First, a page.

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The Controversy Surrounding Sleiman Frangieh’s Presidential Candidacy in Lebanon

An opposition political source recently met with Patrick Durel, the diplomatic advisor to French President Emmanuel Macron.

According to the source, the battle of Christians and Change MPs is between electing candidate Sleiman Frangieh or continuing to wait for Frangieh’s supporters to enter into a dialogue about a presidential candidate acceptable to all Lebanese.

However, the source pointed out that “Hezbollah” is unprepared to back down from nominating Sleiman Frangieh. The party produced the equation of “Hezbollah makes the president” by supporting the election of former President Michel Aoun. Any retreat from that would mean losing its position as the president’s maker in Lebanon and then imposing Aoun’s election after two and a half years of obstruction and opposition by several parties who changed their stance under international pressure.

The source considered that preventing the election of Frangieh would have repercussions internally, noting that this would mean that Hezbollah is no longer capable of attracting allies from other parties as it did to elect Aoun.

Without delving into the supporting or abstaining states, the source pointed out that there is currently no regional international pressure to prevent the arrival of a “Hezbollah” candidate. The insiders are responsible for preventing Hezbollah from regaining control of the presidency. This means draining the energies that can build the state, which is the primary opposition to structural reforms and the rescue plan prepared by the International Monetary Fund (IMF).

“We (the opposition) are not against Sleiman Frangieh, but against his political choices and alliance with Hezbollah. We will work and unite to prevent this because the country cannot continue with the policy imposed by Hezbollah on Lebanon, which has lost its sovereignty and independence, and has become a hub for smuggling and money laundering,” the source stated.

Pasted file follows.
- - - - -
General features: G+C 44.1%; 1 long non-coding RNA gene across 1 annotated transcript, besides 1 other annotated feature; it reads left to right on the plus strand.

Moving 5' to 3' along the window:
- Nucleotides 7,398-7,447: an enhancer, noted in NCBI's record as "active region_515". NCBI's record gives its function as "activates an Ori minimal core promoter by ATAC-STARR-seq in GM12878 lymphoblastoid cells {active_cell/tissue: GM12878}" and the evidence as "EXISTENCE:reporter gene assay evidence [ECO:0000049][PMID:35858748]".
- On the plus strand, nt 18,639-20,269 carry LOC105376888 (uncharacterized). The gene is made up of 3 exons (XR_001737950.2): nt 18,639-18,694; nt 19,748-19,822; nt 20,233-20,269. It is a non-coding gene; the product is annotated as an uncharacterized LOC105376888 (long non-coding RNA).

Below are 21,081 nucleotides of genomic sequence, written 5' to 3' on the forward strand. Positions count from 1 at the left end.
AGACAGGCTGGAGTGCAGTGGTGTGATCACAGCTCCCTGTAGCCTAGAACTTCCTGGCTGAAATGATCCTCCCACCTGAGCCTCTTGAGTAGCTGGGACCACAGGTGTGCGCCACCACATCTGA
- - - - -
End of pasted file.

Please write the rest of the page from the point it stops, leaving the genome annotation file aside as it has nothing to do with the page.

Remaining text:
Moreover, the source informed Durel that “Paris cannot support the continuation of Hezbollah’s dominance over Lebanese decision-making, and extending this period is very dangerous because it is equivalent to suicide for the country. The harm that will result from extending Hezbollah’s policy for six years will lead to a failure to carry out reforms and will hinder the possibility of consensus among Lebanese. It should also be noted that there is a majority that refuses to live within the “Hezbollah Republic,” as its dominance has produced two republics: the disabled Lebanese Republic and the “Hezbollah Republic” that imposes its policies on the parties.”

Nevertheless, the opposition source believed that there is no solution currently under the equation that elects Frangieh as president and Nawaf Salam as Prime Minister since the president is elected for six years, while the Prime Minister, even if he is close to the Change MPs, can be dismissed within weeks or months. This happened with former Prime Minister Saad Hariri, who was forced to resign despite all the guarantees offered to him to support the election of Michel Aoun.